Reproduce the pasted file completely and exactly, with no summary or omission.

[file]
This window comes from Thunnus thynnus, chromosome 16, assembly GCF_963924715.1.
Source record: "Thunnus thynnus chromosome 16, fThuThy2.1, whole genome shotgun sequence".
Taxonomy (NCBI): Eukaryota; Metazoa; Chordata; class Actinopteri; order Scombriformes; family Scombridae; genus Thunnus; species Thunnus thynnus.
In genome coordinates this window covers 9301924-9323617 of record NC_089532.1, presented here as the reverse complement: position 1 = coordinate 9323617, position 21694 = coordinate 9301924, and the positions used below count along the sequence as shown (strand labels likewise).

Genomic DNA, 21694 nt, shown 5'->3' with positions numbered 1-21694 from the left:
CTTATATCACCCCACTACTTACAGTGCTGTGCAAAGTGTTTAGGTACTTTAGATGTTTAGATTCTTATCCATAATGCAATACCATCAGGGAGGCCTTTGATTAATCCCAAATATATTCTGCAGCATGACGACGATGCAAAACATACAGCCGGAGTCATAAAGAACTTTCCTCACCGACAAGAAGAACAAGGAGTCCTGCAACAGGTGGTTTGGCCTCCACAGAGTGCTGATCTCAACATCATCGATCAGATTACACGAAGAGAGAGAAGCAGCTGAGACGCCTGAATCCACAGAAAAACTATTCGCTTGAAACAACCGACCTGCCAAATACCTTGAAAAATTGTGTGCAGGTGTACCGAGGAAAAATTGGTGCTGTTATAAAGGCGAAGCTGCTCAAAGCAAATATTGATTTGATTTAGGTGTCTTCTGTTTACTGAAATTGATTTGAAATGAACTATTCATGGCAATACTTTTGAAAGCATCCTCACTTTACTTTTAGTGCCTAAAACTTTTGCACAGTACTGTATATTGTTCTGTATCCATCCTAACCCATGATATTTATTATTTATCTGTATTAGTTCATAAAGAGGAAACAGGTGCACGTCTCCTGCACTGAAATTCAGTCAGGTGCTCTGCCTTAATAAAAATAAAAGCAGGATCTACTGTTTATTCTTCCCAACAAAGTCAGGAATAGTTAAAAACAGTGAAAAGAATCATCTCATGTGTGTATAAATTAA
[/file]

This window comes from Thunnus thynnus, chromosome 16, assembly GCF_963924715.1.
Source record: "Thunnus thynnus chromosome 16, fThuThy2.1, whole genome shotgun sequence".
Taxonomy (NCBI): Eukaryota; Metazoa; Chordata; class Actinopteri; order Scombriformes; family Scombridae; genus Thunnus; species Thunnus thynnus.
In genome coordinates this window covers 9301924-9323617 of record NC_089532.1, presented here as the reverse complement: position 1 = coordinate 9323617, position 21694 = coordinate 9301924, and the positions used below count along the sequence as shown (strand labels likewise).

Genomic DNA, 21694 nt, shown 5'->3' with positions numbered 1-21694 from the left:
CTTATATCACCCCACTACTTACAGTGCTGTGCAAAGTGTTTAGGTACTTTAGATGTTTAGATTCTTATCCATAATGCAATACCATCAGGGAGGCCTTTGATTAATCCCAAATATATTCTGCAGCATGACGACGATGCAAAACATACAGCCGGAGTCATAAAGAACTTTCCTCACCGACAAGAAGAACAAGGAGTCCTGCAACAGGTGGTTTGGCCTCCACAGAGTGCTGATCTCAACATCATCGATCAGATTACACGAAGAGAGAGAAGCAGCTGAGACGCCTGAATCCACAGAAAAACTATTCGCTTGAAACAACCGACCTGCCAAATACCTTGAAAAATTGTGTGCAGGTGTACCGAGGAAAAATTGGTGCTGTTATAAAGGCGAAGCTGCTCAAAGCAAATATTGATTTGATTTAGGTGTCTTCTGTTTACTGAAATTGATTTGAAATGAACTATTCATGGCAATACTTTTGAAAGCATCCTCACTTTACTTTTAGTGCCTAAAACTTTTGCACAGTACTGTATATTGTTCTGTATCCATCCTAACCCATGATATTTATTATTTATCTGTATTAGTTCATAAAGAGGAAACAGGTGCACGTCTCCTGCACTGAAATTCAGTCAGGTGCTCTGCCTTAATAAAAATAAAAGCAGGATCTACTGTTTATTCTTCCCAACAAAGTCAGGAATAGTTAAAAACAGTGAAAAGAATCATCTCATGTGTGTATAAATTAA